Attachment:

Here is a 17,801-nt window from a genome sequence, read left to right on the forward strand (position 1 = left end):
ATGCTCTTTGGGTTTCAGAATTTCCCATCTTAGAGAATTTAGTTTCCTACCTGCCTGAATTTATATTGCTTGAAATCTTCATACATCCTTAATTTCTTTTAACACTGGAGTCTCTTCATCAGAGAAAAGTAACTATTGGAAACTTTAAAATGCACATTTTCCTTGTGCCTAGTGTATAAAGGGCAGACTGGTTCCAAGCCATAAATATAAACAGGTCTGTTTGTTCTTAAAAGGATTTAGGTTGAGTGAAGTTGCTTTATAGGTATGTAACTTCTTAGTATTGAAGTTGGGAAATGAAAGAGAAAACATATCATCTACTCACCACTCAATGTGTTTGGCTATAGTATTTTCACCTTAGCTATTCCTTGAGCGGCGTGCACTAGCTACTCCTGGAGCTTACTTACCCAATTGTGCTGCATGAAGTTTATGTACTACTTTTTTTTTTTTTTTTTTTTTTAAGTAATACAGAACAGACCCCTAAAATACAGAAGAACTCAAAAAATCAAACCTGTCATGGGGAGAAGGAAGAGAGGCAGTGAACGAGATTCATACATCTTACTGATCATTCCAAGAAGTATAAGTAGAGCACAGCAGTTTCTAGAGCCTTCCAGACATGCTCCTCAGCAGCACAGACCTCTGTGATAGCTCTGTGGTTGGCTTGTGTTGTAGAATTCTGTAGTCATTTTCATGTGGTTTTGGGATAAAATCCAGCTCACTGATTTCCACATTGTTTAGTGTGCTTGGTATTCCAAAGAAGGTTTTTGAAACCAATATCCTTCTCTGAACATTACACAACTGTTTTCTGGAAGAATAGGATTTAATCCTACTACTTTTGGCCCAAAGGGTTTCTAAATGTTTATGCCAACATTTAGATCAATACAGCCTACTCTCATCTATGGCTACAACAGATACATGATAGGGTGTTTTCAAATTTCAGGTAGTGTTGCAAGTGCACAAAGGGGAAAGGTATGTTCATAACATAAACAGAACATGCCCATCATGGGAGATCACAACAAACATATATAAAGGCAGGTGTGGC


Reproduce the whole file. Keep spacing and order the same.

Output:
Here is a 17,801-nt window from a genome sequence, read left to right on the forward strand (position 1 = left end):
ATGCTCTTTGGGTTTCAGAATTTCCCATCTTAGAGAATTTAGTTTCCTACCTGCCTGAATTTATATTGCTTGAAATCTTCATACATCCTTAATTTCTTTTAACACTGGAGTCTCTTCATCAGAGAAAAGTAACTATTGGAAACTTTAAAATGCACATTTTCCTTGTGCCTAGTGTATAAAGGGCAGACTGGTTCCAAGCCATAAATATAAACAGGTCTGTTTGTTCTTAAAAGGATTTAGGTTGAGTGAAGTTGCTTTATAGGTATGTAACTTCTTAGTATTGAAGTTGGGAAATGAAAGAGAAAACATATCATCTACTCACCACTCAATGTGTTTGGCTATAGTATTTTCACCTTAGCTATTCCTTGAGCGGCGTGCACTAGCTACTCCTGGAGCTTACTTACCCAATTGTGCTGCATGAAGTTTATGTACTACTTTTTTTTTTTTTTTTTTTTTTAAGTAATACAGAACAGACCCCTAAAATACAGAAGAACTCAAAAAATCAAACCTGTCATGGGGAGAAGGAAGAGAGGCAGTGAACGAGATTCATACATCTTACTGATCATTCCAAGAAGTATAAGTAGAGCACAGCAGTTTCTAGAGCCTTCCAGACATGCTCCTCAGCAGCACAGACCTCTGTGATAGCTCTGTGGTTGGCTTGTGTTGTAGAATTCTGTAGTCATTTTCATGTGGTTTTGGGATAAAATCCAGCTCACTGATTTCCACATTGTTTAGTGTGCTTGGTATTCCAAAGAAGGTTTTTGAAACCAATATCCTTCTCTGAACATTACACAACTGTTTTCTGGAAGAATAGGATTTAATCCTACTACTTTTGGCCCAAAGGGTTTCTAAATGTTTATGCCAACATTTAGATCAATACAGCCTACTCTCATCTATGGCTACAACAGATACATGATAGGGTGTTTTCAAATTTCAGGTAGTGTTGCAAGTGCACAAAGGGGAAAGGTATGTTCATAACATAAACAGAACATGCCCATCATGGGAGATCACAACAAACATATATAAAGGCAGGTGTGGC